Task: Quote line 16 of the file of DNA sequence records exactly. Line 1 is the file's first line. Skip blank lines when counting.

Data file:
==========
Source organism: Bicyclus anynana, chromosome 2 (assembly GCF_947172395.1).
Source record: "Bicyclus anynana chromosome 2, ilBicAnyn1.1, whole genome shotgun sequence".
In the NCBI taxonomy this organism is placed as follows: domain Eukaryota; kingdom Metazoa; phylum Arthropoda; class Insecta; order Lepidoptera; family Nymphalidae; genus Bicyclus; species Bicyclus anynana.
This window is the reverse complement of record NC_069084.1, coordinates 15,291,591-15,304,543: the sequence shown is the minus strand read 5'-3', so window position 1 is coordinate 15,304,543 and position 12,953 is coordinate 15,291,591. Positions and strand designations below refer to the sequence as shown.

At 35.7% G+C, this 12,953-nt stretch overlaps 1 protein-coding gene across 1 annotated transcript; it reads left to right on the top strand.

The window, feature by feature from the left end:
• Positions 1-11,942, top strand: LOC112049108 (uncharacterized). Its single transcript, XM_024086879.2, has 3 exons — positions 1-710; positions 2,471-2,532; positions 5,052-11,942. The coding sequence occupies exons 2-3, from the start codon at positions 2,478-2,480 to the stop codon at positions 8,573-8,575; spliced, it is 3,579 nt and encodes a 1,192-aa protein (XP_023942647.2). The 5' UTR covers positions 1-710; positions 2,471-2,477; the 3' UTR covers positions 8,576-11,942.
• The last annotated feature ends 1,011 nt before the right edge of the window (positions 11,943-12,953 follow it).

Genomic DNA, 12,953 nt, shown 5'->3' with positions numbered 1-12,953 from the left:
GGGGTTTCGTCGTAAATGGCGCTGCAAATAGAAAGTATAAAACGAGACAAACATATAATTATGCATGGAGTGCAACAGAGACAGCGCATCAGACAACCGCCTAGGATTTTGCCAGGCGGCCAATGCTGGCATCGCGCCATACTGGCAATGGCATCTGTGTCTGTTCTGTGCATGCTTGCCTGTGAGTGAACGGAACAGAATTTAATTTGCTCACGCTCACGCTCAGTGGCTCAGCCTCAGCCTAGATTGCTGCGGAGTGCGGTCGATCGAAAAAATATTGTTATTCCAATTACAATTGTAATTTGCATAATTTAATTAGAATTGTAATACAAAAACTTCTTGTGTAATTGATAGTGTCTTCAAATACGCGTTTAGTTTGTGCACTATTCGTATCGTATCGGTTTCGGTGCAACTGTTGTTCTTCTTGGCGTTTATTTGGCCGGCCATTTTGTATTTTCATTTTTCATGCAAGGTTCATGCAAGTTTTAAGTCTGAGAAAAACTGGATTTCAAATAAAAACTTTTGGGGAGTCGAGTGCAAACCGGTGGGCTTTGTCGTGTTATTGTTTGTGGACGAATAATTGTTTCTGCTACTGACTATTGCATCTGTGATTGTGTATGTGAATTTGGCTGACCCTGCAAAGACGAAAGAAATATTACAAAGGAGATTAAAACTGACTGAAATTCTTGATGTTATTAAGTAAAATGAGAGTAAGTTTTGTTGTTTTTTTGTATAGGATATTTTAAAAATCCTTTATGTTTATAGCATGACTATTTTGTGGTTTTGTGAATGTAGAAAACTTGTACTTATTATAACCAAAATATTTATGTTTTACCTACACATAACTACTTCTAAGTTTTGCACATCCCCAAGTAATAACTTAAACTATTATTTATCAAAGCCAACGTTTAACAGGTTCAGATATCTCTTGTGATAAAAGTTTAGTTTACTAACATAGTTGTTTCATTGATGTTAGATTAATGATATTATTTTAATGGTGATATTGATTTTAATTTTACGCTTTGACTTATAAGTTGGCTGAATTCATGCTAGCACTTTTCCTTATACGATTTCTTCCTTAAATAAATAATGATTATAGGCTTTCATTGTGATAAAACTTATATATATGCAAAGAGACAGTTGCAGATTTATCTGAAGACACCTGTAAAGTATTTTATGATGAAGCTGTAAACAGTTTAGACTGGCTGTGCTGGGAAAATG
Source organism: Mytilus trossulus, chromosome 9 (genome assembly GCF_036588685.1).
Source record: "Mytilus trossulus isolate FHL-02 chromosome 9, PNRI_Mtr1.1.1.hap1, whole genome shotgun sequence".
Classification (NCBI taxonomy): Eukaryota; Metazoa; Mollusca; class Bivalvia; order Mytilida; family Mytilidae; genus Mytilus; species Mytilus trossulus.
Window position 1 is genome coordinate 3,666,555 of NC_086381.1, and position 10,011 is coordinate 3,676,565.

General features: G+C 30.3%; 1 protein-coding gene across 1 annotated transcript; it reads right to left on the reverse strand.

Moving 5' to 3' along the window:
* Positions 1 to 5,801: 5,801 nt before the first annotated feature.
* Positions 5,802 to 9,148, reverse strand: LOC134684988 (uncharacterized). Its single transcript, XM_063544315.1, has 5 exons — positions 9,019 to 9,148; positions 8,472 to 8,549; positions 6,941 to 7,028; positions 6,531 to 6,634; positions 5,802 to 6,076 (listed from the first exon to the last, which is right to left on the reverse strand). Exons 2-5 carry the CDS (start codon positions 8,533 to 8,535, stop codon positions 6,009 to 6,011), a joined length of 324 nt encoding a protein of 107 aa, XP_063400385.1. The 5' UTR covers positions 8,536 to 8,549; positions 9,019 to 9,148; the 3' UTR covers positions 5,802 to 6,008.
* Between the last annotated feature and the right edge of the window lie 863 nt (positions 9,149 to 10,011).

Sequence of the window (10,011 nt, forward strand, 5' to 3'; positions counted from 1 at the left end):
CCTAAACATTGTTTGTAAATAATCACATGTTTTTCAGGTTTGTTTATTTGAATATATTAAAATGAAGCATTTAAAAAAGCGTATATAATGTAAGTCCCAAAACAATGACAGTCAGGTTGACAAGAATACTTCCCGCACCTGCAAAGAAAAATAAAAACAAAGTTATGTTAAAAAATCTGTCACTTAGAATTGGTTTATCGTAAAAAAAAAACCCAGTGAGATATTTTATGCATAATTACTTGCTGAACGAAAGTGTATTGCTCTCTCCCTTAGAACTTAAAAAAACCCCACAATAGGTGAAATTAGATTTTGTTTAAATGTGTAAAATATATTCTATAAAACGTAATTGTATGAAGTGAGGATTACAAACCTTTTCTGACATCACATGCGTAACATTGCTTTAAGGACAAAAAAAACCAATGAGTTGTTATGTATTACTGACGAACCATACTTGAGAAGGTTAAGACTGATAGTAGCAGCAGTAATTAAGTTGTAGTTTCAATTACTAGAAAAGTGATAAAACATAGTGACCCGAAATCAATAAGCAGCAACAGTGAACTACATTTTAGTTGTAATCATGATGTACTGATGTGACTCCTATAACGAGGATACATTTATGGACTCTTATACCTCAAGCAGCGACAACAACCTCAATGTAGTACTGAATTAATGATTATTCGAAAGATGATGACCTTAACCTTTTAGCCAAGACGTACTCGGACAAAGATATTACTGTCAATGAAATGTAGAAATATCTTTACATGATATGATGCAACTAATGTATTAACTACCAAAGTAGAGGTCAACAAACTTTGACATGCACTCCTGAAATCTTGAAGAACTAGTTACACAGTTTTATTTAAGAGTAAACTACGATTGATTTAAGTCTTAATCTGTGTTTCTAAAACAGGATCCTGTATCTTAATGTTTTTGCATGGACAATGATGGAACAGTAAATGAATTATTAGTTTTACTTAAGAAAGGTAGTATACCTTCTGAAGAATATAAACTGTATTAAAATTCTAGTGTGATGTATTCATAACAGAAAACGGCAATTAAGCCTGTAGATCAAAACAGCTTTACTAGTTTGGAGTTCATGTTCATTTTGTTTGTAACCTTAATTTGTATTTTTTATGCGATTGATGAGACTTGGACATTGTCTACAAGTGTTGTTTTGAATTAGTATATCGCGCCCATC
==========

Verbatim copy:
Moving 5' to 3' along the window: